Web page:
The Bugs of Appomattox

Written by: Diego Borgsdorf


One of the most interesting elements of my internship at Appomattox Court House National Historical Park (APCO) has been partaking in the implementation of the Park’s Integrated Pest Management program. Every month, I, alongside another intern and the Museum Technician, place traps throughout the historic buildings in the Park that collect pests that happen to walk over the traps. We then identify which and count how many pests we find, and the museum staff work to analyze the pests throughout the year in tandem with other environmental data.

At APCO, we collect data on what insects and other pests can be found in the historic structures of the Park at the end of every month. So, I helped collect this data for the first time at the end of May, during my first few weeks here. This experience was shocking! Before working in a museum, I never would have imagined the extent to which pests are monitored and analyzed here. As I have learned, keeping this integral part of museum management and maintenance outside of the public view is part of the program’s design. When we set traps, we make sure to neatly tuck them behind doors, exhibit cases, and other structures. When visitors walk into our historic structures, they won’t see our traps, nor will they see the pests we clean weekly. It works as a seamless, behind-the-scenes process to protect both artifacts and the visitor experience.



Diego Borgsdorf Box of Insect Traps
Our insect traps after sitting in each historic structure from June 28 to July 28, awaiting our analysis.



Beyond the surprise of simply discovering the grandeur of the IPM program, the pests we find, and the lessons they tell, are often surprising. For example, in several areas of the Park, we have discovered high amounts of silverfish stuck to our traps! Seeing the glimmer of these small pests is not just an interesting catch–it’s an indicator of an important environmental condition of the place they come from. Silverfish are attracted to moisture. So, finding the presence of silverfish in a museum space indicates the presence of moisture or a high relative humidity. This might encourage a museum professional to set out a dehumidifier or more closely monitor moisture. This is because such environmental conditions do not just facilitate the presence of silverfish–they also can directly damage museum objects! In that sense, our traps function as a sort of canary. They are the initial warning signs and evidence for larger conditions to which museum managers can craft further responses.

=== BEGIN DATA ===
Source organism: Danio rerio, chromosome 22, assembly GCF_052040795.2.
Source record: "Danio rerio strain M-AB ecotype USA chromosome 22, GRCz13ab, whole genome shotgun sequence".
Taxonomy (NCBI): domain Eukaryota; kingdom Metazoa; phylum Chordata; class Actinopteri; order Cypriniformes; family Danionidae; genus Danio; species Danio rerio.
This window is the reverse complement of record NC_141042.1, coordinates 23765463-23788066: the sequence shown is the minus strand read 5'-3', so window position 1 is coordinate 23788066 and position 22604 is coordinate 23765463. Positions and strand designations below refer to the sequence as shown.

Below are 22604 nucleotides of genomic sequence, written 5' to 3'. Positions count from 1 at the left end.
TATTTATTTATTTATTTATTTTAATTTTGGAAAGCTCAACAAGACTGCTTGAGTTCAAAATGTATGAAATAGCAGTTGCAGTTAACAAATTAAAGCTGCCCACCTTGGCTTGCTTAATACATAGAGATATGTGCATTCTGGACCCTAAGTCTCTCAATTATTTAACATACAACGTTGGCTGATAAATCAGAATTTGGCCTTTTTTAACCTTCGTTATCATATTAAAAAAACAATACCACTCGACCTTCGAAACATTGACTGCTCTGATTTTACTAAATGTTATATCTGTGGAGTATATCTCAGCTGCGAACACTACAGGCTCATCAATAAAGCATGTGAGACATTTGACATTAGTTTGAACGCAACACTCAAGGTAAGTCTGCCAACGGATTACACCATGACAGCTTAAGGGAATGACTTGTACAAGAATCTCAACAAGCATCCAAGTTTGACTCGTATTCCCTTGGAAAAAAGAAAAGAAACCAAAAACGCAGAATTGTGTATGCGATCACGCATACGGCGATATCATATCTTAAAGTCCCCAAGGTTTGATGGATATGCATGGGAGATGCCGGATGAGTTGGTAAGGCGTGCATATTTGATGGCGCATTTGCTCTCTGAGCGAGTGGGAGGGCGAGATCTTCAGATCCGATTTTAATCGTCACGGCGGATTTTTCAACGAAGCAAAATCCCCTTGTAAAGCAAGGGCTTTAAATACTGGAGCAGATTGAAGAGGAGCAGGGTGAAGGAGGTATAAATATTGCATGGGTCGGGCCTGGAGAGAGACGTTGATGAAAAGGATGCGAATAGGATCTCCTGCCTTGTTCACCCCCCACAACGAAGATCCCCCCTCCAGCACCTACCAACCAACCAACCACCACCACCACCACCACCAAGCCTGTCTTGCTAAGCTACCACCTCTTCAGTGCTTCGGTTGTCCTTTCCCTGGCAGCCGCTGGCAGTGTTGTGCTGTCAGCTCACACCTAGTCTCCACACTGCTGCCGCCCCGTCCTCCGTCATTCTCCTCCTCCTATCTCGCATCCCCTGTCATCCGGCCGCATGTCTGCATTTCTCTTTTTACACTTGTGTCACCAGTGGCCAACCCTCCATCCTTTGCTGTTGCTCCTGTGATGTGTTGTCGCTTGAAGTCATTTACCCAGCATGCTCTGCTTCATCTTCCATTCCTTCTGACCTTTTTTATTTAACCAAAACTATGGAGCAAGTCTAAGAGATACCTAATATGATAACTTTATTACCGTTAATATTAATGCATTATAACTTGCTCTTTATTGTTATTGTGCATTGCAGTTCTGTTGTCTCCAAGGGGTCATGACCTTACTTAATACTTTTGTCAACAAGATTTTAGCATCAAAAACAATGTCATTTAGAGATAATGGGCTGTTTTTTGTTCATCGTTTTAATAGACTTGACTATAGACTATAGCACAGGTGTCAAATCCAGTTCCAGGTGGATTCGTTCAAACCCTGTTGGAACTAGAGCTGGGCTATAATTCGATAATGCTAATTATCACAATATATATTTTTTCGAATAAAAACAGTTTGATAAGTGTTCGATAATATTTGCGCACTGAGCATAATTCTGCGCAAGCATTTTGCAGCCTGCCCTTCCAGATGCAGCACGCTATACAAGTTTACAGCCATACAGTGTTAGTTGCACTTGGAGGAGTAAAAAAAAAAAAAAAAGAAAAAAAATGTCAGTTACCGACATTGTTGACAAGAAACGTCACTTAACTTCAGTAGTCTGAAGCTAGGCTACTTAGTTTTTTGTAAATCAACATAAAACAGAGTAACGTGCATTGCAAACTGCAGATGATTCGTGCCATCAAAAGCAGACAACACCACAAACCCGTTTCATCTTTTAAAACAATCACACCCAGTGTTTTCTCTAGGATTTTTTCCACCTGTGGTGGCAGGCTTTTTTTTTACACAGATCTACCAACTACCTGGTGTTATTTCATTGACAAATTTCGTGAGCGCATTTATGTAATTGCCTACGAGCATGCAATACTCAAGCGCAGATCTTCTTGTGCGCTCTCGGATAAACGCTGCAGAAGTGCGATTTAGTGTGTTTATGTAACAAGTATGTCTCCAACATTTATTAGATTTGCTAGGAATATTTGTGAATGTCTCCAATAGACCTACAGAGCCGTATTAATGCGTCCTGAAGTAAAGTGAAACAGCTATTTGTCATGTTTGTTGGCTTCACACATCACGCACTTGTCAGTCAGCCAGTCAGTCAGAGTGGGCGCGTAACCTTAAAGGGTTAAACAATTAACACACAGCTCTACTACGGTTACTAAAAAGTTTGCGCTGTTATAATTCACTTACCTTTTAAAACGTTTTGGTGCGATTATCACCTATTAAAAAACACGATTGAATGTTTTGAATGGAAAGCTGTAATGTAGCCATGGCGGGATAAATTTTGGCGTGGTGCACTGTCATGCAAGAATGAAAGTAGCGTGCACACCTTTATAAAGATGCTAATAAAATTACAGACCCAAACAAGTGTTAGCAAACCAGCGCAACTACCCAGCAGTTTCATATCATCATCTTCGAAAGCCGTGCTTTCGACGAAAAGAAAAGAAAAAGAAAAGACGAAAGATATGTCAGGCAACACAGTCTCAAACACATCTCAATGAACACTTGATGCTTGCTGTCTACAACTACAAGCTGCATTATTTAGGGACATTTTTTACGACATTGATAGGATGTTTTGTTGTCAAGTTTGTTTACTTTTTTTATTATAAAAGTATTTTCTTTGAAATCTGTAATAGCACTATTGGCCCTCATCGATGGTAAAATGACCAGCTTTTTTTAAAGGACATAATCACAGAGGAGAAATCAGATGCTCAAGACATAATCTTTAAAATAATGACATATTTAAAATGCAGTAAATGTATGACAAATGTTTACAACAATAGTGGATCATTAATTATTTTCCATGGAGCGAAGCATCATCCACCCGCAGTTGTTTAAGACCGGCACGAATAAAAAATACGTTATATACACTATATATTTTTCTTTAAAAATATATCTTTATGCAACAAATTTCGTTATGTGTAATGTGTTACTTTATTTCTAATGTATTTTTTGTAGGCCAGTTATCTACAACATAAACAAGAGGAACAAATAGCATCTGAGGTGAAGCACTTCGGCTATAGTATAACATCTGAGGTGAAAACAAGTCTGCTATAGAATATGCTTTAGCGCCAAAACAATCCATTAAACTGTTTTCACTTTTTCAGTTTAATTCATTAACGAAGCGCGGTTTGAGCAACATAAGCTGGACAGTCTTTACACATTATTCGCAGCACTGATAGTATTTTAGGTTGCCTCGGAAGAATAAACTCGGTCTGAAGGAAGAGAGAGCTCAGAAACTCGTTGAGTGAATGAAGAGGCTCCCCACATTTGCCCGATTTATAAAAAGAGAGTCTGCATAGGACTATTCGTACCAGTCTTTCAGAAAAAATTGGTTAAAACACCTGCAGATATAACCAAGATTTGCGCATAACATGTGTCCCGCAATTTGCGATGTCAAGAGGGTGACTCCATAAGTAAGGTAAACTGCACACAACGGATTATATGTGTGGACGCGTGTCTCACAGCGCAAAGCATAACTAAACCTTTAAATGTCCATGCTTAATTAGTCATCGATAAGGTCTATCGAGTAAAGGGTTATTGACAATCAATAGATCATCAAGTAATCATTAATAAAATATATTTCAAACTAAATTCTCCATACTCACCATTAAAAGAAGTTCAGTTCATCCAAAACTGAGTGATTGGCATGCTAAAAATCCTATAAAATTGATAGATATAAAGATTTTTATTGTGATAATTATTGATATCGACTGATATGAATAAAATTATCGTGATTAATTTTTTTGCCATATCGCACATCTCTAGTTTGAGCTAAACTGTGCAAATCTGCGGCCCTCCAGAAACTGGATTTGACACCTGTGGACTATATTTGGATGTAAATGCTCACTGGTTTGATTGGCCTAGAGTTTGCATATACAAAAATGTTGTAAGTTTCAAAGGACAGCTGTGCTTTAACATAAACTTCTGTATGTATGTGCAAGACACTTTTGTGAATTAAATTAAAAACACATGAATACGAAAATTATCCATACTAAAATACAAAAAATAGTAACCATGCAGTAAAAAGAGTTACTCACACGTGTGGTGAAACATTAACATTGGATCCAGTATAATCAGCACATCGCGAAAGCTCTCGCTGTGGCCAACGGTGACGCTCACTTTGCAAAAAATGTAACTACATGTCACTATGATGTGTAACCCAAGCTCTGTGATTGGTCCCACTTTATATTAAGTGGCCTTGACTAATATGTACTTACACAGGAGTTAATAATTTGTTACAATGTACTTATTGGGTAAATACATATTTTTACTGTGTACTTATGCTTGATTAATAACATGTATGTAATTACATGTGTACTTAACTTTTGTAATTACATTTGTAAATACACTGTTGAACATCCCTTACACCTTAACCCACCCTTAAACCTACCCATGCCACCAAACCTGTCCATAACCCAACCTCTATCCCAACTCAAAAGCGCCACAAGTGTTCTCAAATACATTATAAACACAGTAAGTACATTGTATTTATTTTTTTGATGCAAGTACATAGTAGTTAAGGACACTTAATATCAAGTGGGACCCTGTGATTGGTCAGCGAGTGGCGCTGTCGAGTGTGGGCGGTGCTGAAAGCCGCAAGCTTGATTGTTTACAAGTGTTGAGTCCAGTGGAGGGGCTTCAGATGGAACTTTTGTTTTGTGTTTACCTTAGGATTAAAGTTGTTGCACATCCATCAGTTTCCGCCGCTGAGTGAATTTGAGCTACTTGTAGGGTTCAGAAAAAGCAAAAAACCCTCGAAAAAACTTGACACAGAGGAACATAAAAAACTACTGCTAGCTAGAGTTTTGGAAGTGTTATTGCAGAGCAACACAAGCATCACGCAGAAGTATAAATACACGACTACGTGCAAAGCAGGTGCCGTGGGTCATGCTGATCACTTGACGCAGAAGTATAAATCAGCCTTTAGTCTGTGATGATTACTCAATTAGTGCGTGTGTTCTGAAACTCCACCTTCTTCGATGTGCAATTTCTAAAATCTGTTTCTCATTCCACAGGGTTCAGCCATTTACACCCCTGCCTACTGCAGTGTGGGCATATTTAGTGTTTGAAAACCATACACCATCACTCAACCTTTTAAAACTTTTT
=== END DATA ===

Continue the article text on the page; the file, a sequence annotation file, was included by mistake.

Unfortunately, our IPM program often entails a sad bycatch. Often, lizards get stuck on our insect traps! We do not monitor or control for lizards in our museum spaces, so these lizards’ casualties are unfortunately needless. For this reason, APCO museum staff have developed a lizard prevention and response program. I helped build small pieces of plastic wires to guard the sides of the insect traps. These wires are our high-tech lizard exclusion devices! In addition, if we catch a live lizard in our trap, we rely upon our trusty “lizard liberator”–a can of Canola oil we spray on the trap and lizard to reduce the stickiness of the trap and let the lizard run free.



iego Borgsdorf with Lizard Caught in Trap
Me utilizing our “lizard liberator” from our trap in APCO curatorial storage!



While this reflection may seem trivial, the IPM program has taught me so many important lessons about museum management. Though this process is often one that makes me queasy, it shows me that data collection is such an important part of keeping up a museum space. Museum managers constantly have to collect data about the conditions in which they house and display museum objects. Insects are just another data point, like temperature collected from loggers or light levels collected from light meters. Second, these data inform practices and protocol for future management. Whether it’s adjusting the usage of dehumidifiers in a given space or developing technology to prevent reptilian bycatch, museum managers are constantly integrating research and data into plans to solve challenges of preserving historical objects, far into the future. These skills–research and response–are some of the tenets of museum management, and seeing their application in an IPM program has been such a fascinating process to witness. 

It’s for this reason–not because I love analyzing dead bugs–that the IPM program makes me excited about the CRM field. I am so inspired by seeing how masterfully museum staff research environmental conditions and create response plans. Looking towards a future, with an uncertain climate, I am excited to learn more about these skills!

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